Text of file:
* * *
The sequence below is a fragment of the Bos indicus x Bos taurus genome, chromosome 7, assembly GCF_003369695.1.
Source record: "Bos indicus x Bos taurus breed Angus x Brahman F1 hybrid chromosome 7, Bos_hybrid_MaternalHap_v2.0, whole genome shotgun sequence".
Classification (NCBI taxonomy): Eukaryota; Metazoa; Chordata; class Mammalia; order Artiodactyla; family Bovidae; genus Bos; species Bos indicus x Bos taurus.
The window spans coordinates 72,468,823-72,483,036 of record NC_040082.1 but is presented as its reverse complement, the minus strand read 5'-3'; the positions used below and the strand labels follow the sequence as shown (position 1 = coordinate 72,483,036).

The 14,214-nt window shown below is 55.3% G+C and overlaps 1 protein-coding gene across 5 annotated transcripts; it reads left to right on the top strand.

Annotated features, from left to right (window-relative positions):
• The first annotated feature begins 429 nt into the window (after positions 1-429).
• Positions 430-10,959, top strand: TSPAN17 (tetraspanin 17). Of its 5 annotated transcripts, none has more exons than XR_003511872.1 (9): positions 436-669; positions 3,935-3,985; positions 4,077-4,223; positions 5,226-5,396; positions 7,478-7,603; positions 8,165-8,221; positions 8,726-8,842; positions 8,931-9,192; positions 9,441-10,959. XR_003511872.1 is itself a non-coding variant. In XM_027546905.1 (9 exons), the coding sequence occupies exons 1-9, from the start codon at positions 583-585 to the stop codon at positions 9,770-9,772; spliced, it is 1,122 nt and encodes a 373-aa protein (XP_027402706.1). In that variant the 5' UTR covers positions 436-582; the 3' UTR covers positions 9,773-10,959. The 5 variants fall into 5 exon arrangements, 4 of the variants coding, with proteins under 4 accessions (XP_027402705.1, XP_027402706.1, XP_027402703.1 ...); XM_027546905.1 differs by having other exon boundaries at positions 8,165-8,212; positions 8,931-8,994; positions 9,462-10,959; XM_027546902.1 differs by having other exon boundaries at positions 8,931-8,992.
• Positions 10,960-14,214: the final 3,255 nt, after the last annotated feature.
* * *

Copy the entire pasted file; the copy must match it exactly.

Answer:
The sequence below is a fragment of the Bos indicus x Bos taurus genome, chromosome 7, assembly GCF_003369695.1.
Source record: "Bos indicus x Bos taurus breed Angus x Brahman F1 hybrid chromosome 7, Bos_hybrid_MaternalHap_v2.0, whole genome shotgun sequence".
Classification (NCBI taxonomy): Eukaryota; Metazoa; Chordata; class Mammalia; order Artiodactyla; family Bovidae; genus Bos; species Bos indicus x Bos taurus.
The window spans coordinates 72,468,823-72,483,036 of record NC_040082.1 but is presented as its reverse complement, the minus strand read 5'-3'; the positions used below and the strand labels follow the sequence as shown (position 1 = coordinate 72,483,036).

The 14,214-nt window shown below is 55.3% G+C and overlaps 1 protein-coding gene across 5 annotated transcripts; it reads left to right on the top strand.

Annotated features, from left to right (window-relative positions):
• The first annotated feature begins 429 nt into the window (after positions 1-429).
• Positions 430-10,959, top strand: TSPAN17 (tetraspanin 17). Of its 5 annotated transcripts, none has more exons than XR_003511872.1 (9): positions 436-669; positions 3,935-3,985; positions 4,077-4,223; positions 5,226-5,396; positions 7,478-7,603; positions 8,165-8,221; positions 8,726-8,842; positions 8,931-9,192; positions 9,441-10,959. XR_003511872.1 is itself a non-coding variant. In XM_027546905.1 (9 exons), the coding sequence occupies exons 1-9, from the start codon at positions 583-585 to the stop codon at positions 9,770-9,772; spliced, it is 1,122 nt and encodes a 373-aa protein (XP_027402706.1). In that variant the 5' UTR covers positions 436-582; the 3' UTR covers positions 9,773-10,959. The 5 variants fall into 5 exon arrangements, 4 of the variants coding, with proteins under 4 accessions (XP_027402705.1, XP_027402706.1, XP_027402703.1 ...); XM_027546905.1 differs by having other exon boundaries at positions 8,165-8,212; positions 8,931-8,994; positions 9,462-10,959; XM_027546902.1 differs by having other exon boundaries at positions 8,931-8,992.
• Positions 10,960-14,214: the final 3,255 nt, after the last annotated feature.